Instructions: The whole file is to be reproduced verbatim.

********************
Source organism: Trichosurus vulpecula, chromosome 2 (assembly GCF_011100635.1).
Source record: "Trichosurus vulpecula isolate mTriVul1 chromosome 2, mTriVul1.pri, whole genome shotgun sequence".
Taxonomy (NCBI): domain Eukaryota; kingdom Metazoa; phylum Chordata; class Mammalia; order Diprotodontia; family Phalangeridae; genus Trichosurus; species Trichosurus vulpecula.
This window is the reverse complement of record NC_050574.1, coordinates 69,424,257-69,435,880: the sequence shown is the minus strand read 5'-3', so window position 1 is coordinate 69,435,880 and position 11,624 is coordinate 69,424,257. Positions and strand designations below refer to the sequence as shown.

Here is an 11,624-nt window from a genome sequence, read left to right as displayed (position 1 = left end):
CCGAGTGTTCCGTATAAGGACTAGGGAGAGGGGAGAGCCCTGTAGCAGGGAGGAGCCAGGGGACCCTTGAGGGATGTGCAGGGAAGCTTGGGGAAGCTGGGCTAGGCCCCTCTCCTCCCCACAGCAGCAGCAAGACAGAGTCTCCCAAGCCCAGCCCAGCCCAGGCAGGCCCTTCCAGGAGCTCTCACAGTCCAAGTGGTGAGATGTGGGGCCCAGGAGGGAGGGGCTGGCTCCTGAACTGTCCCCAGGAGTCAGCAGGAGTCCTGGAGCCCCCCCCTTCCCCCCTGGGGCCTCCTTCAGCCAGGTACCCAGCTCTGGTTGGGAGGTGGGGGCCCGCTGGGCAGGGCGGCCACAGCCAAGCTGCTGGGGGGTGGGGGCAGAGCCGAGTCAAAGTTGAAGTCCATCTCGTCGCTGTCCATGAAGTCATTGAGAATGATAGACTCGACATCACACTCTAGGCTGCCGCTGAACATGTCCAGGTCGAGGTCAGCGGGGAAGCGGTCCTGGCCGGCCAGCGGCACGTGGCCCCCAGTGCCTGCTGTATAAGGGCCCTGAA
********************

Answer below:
Source organism: Trichosurus vulpecula, chromosome 2 (assembly GCF_011100635.1).
Source record: "Trichosurus vulpecula isolate mTriVul1 chromosome 2, mTriVul1.pri, whole genome shotgun sequence".
Taxonomy (NCBI): domain Eukaryota; kingdom Metazoa; phylum Chordata; class Mammalia; order Diprotodontia; family Phalangeridae; genus Trichosurus; species Trichosurus vulpecula.
This window is the reverse complement of record NC_050574.1, coordinates 69,424,257-69,435,880: the sequence shown is the minus strand read 5'-3', so window position 1 is coordinate 69,435,880 and position 11,624 is coordinate 69,424,257. Positions and strand designations below refer to the sequence as shown.

Here is an 11,624-nt window from a genome sequence, read left to right as displayed (position 1 = left end):
CCGAGTGTTCCGTATAAGGACTAGGGAGAGGGGAGAGCCCTGTAGCAGGGAGGAGCCAGGGGACCCTTGAGGGATGTGCAGGGAAGCTTGGGGAAGCTGGGCTAGGCCCCTCTCCTCCCCACAGCAGCAGCAAGACAGAGTCTCCCAAGCCCAGCCCAGCCCAGGCAGGCCCTTCCAGGAGCTCTCACAGTCCAAGTGGTGAGATGTGGGGCCCAGGAGGGAGGGGCTGGCTCCTGAACTGTCCCCAGGAGTCAGCAGGAGTCCTGGAGCCCCCCCCTTCCCCCCTGGGGCCTCCTTCAGCCAGGTACCCAGCTCTGGTTGGGAGGTGGGGGCCCGCTGGGCAGGGCGGCCACAGCCAAGCTGCTGGGGGGTGGGGGCAGAGCCGAGTCAAAGTTGAAGTCCATCTCGTCGCTGTCCATGAAGTCATTGAGAATGATAGACTCGACATCACACTCTAGGCTGCCGCTGAACATGTCCAGGTCGAGGTCAGCGGGGAAGCGGTCCTGGCCGGCCAGCGGCACGTGGCCCCCAGTGCCTGCTGTATAAGGGCCCTGAA